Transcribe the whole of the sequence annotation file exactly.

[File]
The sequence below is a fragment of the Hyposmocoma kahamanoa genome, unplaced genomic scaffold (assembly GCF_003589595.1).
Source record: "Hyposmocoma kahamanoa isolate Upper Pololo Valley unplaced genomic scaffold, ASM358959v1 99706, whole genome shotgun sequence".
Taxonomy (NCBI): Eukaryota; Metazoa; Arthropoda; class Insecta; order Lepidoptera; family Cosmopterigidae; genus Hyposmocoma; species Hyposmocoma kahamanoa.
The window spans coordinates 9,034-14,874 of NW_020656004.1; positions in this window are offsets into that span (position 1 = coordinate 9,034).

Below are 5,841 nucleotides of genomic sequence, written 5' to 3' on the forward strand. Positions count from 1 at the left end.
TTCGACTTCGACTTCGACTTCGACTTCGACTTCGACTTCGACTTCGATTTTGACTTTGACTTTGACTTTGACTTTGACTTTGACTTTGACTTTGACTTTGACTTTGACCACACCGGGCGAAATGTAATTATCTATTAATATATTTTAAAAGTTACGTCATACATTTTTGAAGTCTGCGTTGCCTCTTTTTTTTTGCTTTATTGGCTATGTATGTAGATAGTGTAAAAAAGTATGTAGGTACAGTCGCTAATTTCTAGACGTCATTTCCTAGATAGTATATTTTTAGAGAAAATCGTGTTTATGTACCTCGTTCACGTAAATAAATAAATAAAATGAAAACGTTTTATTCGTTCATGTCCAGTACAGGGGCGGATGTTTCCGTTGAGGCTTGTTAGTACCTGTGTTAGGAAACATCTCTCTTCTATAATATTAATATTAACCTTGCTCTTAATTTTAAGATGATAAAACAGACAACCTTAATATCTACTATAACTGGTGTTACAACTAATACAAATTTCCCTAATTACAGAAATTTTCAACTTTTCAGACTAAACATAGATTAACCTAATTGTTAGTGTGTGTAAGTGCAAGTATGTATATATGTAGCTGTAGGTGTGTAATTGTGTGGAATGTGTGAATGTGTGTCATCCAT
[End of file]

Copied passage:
The sequence below is a fragment of the Hyposmocoma kahamanoa genome, unplaced genomic scaffold (assembly GCF_003589595.1).
Source record: "Hyposmocoma kahamanoa isolate Upper Pololo Valley unplaced genomic scaffold, ASM358959v1 99706, whole genome shotgun sequence".
Taxonomy (NCBI): Eukaryota; Metazoa; Arthropoda; class Insecta; order Lepidoptera; family Cosmopterigidae; genus Hyposmocoma; species Hyposmocoma kahamanoa.
The window spans coordinates 9,034-14,874 of NW_020656004.1; positions in this window are offsets into that span (position 1 = coordinate 9,034).

Below are 5,841 nucleotides of genomic sequence, written 5' to 3' on the forward strand. Positions count from 1 at the left end.
TTCGACTTCGACTTCGACTTCGACTTCGACTTCGACTTCGACTTCGATTTTGACTTTGACTTTGACTTTGACTTTGACTTTGACTTTGACTTTGACTTTGACTTTGACCACACCGGGCGAAATGTAATTATCTATTAATATATTTTAAAAGTTACGTCATACATTTTTGAAGTCTGCGTTGCCTCTTTTTTTTTGCTTTATTGGCTATGTATGTAGATAGTGTAAAAAAGTATGTAGGTACAGTCGCTAATTTCTAGACGTCATTTCCTAGATAGTATATTTTTAGAGAAAATCGTGTTTATGTACCTCGTTCACGTAAATAAATAAATAAAATGAAAACGTTTTATTCGTTCATGTCCAGTACAGGGGCGGATGTTTCCGTTGAGGCTTGTTAGTACCTGTGTTAGGAAACATCTCTCTTCTATAATATTAATATTAACCTTGCTCTTAATTTTAAGATGATAAAACAGACAACCTTAATATCTACTATAACTGGTGTTACAACTAATACAAATTTCCCTAATTACAGAAATTTTCAACTTTTCAGACTAAACATAGATTAACCTAATTGTTAGTGTGTGTAAGTGCAAGTATGTATATATGTAGCTGTAGGTGTGTAATTGTGTGGAATGTGTGAATGTGTGTCATCCAT